Feast Day: 30 November
Andrew was Simon Peter’s brother. They lived in Copernicum and were both fishermen.
Andrew, along with Peter, James and John formed the inner circle of Jesus’ 12 apostles. Andrew was however a disciple of St John the Baptist prior to becoming a follower of Christ.
Not a great deal is known about his early life other than he is mentioned in the Bible as taking part in the ‘Feeding of the Five Thousand’. It is not certain where he preached the Gospel, or where he is buried, but Patras in Achia claims to be the place where he was martyred and crucified on a cross.
Whilst it is not certain where Andrew actually preached – Scythia, Thrace and Asia Minor have all been mentioned – it appears he traveled great distances in order to spread the word, and it may be this which links him with Scotland. Two versions of events claim this link.
One legend builds upon Andrew’s extensive travels, claiming that he actually went to Scotland and built a church in Fife. This town is now called St Andrews, and the church became a centre for evangelism, and pilgrims came from all over Britain to pray there.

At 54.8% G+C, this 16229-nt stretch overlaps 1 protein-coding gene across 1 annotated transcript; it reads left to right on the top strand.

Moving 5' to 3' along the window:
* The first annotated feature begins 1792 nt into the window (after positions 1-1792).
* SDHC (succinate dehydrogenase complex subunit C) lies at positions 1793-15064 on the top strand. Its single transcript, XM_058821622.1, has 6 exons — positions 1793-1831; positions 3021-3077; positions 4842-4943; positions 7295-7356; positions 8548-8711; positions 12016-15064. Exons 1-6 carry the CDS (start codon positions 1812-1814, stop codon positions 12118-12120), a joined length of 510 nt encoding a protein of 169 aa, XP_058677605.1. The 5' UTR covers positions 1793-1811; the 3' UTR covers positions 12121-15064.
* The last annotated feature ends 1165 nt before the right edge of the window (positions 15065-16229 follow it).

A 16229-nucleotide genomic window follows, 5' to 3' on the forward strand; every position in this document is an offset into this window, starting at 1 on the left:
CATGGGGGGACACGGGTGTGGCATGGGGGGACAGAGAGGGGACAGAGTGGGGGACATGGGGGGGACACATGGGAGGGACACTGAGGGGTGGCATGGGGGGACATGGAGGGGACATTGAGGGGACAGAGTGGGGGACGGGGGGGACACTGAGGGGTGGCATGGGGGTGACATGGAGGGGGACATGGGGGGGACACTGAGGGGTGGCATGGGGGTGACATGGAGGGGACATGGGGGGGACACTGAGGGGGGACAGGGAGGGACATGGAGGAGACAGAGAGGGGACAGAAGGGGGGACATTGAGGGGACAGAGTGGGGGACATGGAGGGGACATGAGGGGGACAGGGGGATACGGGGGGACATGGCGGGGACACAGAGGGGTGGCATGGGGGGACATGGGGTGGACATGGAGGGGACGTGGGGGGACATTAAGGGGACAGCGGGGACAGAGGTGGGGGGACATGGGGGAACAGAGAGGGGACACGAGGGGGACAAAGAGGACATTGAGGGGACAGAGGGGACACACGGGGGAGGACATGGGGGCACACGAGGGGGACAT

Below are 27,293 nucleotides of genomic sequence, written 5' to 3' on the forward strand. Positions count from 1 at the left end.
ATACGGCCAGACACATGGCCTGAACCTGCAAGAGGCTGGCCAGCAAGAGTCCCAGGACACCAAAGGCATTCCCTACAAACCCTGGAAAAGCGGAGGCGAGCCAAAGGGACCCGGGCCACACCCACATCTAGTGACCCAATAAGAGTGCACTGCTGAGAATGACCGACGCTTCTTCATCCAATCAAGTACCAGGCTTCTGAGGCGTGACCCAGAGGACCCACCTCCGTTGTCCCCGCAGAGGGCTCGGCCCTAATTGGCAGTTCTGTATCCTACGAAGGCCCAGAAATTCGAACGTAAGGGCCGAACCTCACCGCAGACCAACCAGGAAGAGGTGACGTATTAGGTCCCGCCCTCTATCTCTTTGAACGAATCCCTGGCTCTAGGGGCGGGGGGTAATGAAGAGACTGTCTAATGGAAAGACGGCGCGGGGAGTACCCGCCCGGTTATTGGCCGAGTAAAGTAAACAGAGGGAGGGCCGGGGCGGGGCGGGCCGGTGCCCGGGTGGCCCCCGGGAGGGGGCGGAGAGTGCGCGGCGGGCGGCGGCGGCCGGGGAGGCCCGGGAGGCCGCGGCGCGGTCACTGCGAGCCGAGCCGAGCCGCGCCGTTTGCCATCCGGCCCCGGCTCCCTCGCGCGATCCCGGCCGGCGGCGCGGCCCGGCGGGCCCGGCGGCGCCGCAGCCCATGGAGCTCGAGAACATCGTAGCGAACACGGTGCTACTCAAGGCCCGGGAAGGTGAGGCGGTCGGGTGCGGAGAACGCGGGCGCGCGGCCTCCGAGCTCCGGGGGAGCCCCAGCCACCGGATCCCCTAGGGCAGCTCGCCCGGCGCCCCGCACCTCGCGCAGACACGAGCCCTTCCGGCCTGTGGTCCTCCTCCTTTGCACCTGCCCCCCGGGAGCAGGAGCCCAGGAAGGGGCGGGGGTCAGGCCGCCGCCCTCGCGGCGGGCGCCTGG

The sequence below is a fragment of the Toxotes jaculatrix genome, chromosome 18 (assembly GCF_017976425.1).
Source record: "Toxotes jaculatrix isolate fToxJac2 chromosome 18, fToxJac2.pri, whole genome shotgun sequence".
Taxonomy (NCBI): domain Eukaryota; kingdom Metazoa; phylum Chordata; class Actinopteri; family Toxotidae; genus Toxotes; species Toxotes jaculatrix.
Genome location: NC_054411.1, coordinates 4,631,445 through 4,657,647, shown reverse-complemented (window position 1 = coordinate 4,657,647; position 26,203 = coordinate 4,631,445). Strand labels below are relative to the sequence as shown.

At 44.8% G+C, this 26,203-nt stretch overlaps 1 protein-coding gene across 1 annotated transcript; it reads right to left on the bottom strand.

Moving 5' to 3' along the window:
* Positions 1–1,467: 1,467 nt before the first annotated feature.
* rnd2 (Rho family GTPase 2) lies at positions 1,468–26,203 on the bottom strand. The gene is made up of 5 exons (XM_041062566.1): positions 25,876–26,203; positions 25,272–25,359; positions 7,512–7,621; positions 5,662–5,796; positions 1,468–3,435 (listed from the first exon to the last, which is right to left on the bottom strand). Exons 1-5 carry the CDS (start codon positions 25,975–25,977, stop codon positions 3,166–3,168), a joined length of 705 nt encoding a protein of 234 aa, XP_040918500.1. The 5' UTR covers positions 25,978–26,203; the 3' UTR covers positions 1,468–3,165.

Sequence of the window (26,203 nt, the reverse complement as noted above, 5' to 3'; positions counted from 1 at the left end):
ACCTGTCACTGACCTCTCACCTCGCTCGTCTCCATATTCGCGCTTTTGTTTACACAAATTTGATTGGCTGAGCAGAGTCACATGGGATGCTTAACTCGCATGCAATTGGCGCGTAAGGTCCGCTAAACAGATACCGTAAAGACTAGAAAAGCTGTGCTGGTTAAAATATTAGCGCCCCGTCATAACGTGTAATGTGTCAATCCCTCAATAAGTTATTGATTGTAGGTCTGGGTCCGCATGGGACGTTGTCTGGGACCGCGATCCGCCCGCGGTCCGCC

Another ancient legend recalls how it was after the death of Andrew, sometime in the 4th century, that several of his relics where brought to Fife by Rule, a native of Patras.
Though we cannot say with certainty with legend is closer to the truth, it is these links that explain why Andrew is now the patron saint of Scotland.
Churches were dedicated to him from early times throughout Italy and France as well as in Anglo Saxon England, where Hexham and Rochester were the earliest of 637 medieval dedications.
St Andrew has also been remembered down through the ages for the way he met his terrible death in A.D. 60. A 4th-century account reports his death by crucifixion, and late medieval accretions describe the cross as X-shaped. He is iconographically represented with an X-shaped cross (like that depicted on the Scottish flag).